In his book, On Writing, Sol Stein provides a very helpful guide on something writers so often hear about: showing the story instead of telling it. Do you remember asking someone, a family member perhaps, to tell you a story? It's almost as if we've been conditioned to tell rather than show.
It’s Thursday. How about a little blast from the recent past? #tbt
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For some writers editing is the most loathsome part of the process. For others it’s their favourite. Yet undoubtedly it’s the most important, and given the rise in popularity of self-publishing, it’s more crucial than ever to know how to edit your work.
Entire books have been written on editing—I’ve listed a few you could stick your nose into at the end—but this week we’ll look at just a few of the best tips to help you with the editing process.
“To write is human, to edit is divine.”
1. Put it away
You’ve just finished your first draft…
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It’s Thursday and I’m feeling nostalgic.
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On social media, forums and Reddit of late I’ve seen quite a few people asking about writing fight scenes. So this week, with axes in hand, I thought we’d battle our way through it.
There seems to be a few general rules of thumb for writing fight scenes. They are:
- Blow by blow is boring;
- Clarity is king;
- Show v tell.
Let’s look at each in detail.
Blow by blow is boring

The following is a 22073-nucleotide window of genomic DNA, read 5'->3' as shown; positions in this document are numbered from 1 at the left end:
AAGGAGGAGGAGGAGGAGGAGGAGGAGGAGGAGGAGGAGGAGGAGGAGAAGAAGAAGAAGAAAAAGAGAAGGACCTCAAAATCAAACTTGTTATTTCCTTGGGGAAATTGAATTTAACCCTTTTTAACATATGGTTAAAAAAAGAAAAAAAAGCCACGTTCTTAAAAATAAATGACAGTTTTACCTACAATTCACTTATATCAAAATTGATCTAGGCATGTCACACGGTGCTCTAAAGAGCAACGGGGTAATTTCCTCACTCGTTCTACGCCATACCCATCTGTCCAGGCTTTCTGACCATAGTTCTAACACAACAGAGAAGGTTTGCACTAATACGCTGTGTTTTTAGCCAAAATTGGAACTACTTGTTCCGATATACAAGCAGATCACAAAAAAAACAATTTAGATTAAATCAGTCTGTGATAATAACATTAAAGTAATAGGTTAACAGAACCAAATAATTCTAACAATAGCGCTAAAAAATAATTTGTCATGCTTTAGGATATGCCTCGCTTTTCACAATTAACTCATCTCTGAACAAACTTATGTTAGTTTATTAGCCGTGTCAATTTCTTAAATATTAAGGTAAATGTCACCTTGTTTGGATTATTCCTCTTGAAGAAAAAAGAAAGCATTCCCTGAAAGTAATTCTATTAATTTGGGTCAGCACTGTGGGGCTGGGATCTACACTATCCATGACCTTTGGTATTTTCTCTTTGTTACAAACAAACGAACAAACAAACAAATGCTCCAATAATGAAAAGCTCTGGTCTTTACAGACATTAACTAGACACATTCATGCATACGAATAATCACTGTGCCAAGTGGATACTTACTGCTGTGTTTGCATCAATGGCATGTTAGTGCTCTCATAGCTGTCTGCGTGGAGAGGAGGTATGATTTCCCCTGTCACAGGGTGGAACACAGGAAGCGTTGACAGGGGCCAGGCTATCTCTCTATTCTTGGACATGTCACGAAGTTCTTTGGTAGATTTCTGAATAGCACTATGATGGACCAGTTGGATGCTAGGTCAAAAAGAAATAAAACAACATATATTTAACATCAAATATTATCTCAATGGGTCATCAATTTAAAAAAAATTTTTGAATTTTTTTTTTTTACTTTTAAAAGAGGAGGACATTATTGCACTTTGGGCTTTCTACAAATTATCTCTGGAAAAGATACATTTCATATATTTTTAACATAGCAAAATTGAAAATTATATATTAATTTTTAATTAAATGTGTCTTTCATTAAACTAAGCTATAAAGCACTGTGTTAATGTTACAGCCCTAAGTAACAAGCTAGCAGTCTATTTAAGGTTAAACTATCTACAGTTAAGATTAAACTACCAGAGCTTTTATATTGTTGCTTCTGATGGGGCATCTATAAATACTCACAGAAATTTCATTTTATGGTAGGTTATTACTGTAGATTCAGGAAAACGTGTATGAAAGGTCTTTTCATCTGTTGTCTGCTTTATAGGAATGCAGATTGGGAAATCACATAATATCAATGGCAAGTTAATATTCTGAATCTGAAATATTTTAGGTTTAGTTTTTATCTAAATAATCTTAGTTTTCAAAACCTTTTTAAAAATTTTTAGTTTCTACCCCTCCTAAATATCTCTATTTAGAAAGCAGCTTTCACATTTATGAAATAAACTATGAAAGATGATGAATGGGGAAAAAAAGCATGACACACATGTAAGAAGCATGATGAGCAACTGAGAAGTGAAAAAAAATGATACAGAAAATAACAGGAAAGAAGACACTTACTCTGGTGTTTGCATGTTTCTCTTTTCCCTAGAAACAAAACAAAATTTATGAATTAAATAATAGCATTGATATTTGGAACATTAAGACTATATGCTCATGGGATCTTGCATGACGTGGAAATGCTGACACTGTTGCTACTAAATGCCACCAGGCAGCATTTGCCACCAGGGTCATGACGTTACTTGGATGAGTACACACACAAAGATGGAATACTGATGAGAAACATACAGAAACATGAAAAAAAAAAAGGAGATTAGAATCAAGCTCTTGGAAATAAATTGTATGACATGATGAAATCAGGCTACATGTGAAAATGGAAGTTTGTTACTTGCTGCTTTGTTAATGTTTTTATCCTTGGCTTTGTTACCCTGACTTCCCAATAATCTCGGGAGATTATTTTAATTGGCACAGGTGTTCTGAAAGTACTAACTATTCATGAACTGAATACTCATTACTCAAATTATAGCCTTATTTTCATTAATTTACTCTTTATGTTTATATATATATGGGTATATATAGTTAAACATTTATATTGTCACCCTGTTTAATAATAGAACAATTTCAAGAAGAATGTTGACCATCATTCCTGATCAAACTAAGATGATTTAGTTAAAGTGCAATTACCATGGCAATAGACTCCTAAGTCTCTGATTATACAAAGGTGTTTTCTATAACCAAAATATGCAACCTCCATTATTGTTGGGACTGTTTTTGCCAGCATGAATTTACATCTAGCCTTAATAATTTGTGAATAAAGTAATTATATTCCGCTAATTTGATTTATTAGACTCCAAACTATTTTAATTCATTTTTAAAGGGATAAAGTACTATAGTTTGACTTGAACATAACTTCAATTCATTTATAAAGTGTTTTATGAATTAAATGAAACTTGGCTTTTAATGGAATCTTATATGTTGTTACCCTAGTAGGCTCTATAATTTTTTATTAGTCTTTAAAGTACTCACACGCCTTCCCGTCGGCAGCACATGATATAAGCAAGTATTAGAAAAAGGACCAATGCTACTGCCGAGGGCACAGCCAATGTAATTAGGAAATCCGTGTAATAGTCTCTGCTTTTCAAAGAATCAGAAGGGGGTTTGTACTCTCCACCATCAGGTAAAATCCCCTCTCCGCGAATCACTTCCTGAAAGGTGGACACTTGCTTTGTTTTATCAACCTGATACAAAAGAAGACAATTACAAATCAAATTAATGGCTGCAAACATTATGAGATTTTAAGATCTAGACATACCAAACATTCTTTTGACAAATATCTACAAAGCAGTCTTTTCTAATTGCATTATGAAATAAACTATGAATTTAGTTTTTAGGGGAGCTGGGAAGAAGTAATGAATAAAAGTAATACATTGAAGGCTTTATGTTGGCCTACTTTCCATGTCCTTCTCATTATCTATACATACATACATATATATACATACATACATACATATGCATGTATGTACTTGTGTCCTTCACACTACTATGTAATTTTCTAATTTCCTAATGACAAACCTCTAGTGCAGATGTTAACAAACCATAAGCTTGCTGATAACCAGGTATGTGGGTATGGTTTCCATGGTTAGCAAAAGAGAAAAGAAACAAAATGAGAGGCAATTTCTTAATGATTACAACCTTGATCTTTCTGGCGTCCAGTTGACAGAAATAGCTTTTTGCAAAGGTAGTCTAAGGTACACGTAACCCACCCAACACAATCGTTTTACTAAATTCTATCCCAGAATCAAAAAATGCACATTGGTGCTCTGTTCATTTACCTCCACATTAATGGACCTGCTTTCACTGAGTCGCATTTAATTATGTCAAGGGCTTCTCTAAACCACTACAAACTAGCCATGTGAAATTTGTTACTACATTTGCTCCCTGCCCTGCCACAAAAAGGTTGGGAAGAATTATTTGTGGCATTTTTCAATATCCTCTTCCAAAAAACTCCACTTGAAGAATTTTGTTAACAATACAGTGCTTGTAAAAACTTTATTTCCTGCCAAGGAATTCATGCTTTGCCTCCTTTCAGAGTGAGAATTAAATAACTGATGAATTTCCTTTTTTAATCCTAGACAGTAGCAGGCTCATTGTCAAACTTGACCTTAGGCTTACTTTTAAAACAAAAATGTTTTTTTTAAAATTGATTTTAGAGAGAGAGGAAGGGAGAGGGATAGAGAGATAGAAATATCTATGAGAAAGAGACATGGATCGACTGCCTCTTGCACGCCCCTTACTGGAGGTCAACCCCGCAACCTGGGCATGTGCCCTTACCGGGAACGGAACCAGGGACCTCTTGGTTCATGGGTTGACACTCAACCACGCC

“He swung left, then right, dodged a lunging blow from behind, rolled to the right, raised his sword to parry another attack.”
A fight scene should not be a stream of blow after blow until everyone’s dead or retreated. Rather, it ought to be a portrayal of a character’s physical and mental state as they experience danger.
In movies seeing every punch and kick, decapitation or shooting is sadistically entertaining. On the page it’s a different…
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This week I’m taking us on a tour of something which gets taken for granted: viewpoint. Viewpoint, in a nutshell, is the perspective through which your story is told, the eyes observing what happens. Most would say there are three types of viewpoint, but to make things easier I’m going to say there’s four. Bear… Continue reading Viewpoint, tense, and narrative distance
For more writing tips and discussions on the fantasy genre, why not sign up to my mailing list? When you do, you’ll receive a free eBook on the craft of creative writing, featuring guides to world-building, writing fight scenes, plotting, viewpoint, editing, prose, and much, much more. Two styles of prose tend to dominate: clear,… Continue reading Prose: The Orwellian Approach